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Jobless claims paint an unclear picture

Week-to-week fluctuations make predictions hard

New claims for unemployment benefits dropped last week to their lowest level since May, but they have see-sawed for several weeks and are not much lower than they were in January. New claims for unemployment benefits dropped last week to their lowest level since May, but they have see-sawed for several weeks and are not much lower than they were in January. (Matt Rourke/Associated Press)
By Christopher S. Rugaber
Associated Press / July 9, 2010

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WASHINGTON — Applications for unemployment aid have been fluctuating from week to week, offering an uncertain view of layoffs and the job market.

First-time requests for jobless aid dropped last week to their lowest level since early May, the government said yesterday, erasing increases made in the last two months.

Still, economists say it is hard to detect a trend in one week of declines. Initial claims have seesawed for several weeks and are not much lower than they were in January.

Elevated unemployment claims, along with last month’s weak jobs report and a struggling housing market, have suggested the economic recovery is slowing.

“While the report is good news, it would need to be followed up by several more weeks to suggest a pickup in hiring,’’ Julia Coronado, an economist at BNP Paribas, said in a note to clients.

Meanwhile, the number of unemployed Americans receiving benefits is dropping sharply because their aid is ending. About 350,000 people stopped receiving benefits in the week of June 19. Most of them were cut off because Congress has yet to extend federal jobless aid.

The Labor Department estimates that about 1.7 million have lost benefits as of last week, after extended unemployment insurance expired in late May. Those numbers could reach 3.3 million by the end of the month if Congress does not pass an extension after it returns from recess next week.

During the recession, Congress added up to 73 weeks of extra benefits on top of the 26 weeks typically provided by states. But Senate Republicans have blocked efforts to continue those extra benefits, citing concerns about the size of the federal budget deficit.

Initial jobless claims fell by 21,000 to a seasonally adjusted 454,000, the Labor Department said yesterday. The four-week average of claims dropped slightly to 466,000 last week. In a healthy economic recovery with rapid hiring, claims usually fall below 400,000. Claims are down from last year’s peak of 651,000 in March 2009 but are barely below early January’s level of 456,000.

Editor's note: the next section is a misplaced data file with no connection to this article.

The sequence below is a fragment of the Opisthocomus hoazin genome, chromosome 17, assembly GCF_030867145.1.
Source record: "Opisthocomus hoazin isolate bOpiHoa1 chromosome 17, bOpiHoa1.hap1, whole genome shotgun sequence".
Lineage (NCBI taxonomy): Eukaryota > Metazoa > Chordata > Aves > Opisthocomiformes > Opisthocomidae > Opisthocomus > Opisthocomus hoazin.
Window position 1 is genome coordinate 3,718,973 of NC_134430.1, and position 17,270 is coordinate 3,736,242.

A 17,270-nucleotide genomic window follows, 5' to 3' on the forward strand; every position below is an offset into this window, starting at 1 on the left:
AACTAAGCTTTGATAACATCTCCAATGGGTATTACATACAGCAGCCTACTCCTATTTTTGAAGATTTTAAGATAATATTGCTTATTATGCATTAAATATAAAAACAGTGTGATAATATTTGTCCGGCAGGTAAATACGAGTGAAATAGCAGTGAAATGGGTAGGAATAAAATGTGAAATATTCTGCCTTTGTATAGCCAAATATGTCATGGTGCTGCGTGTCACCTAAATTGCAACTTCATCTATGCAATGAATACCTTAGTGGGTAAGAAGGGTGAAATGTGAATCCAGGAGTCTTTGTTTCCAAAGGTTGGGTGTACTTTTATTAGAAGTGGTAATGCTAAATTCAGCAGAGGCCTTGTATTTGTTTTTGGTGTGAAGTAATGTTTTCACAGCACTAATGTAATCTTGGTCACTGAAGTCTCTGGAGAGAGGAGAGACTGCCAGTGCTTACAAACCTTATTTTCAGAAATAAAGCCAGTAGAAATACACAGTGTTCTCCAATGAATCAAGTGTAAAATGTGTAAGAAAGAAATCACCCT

A bigger concern is the number of people who may lose benefits this month. The tally of people continuing to claim benefits plunged to 4.4 million, the department said. But that doesn’t include an additional 4.6 million people who received extended benefits paid for by the federal government in the week that ended June 19. That is the latest period for which data are available.

Diane Swonk, chief economist at Mesirow Financial, said many people losing extended unemployment may seek aid through Social Security, food stamps, and welfare.

Other economists noted that the end of extended benefits could cut Americans’ incomes by as much as $41 billion, potentially reducing consumer spending in the coming months.

First-time jobless claims might have been higher if General Motors had implemented its traditional summer shutdown. The automaker usually closes its factories for several weeks in July to retool for new car models that it introduces in the fall.

Many autoworkers file claims for unemployment during that time. But the company has said this year it will skip the shutdown, potentially lowering claims over the next several weeks.

Still, stock markets rallied on the news. The Dow Jones industrial average rose by 46 points in afternoon trading.

Also, the Federal Reserve said borrowing dropped by $9.1 billion in May and by $14.9 billion in April. Consumer borrowing has fallen in 15 of the past 16 months as households have struggled with uncertain job prospects and battered finances following a deep recession.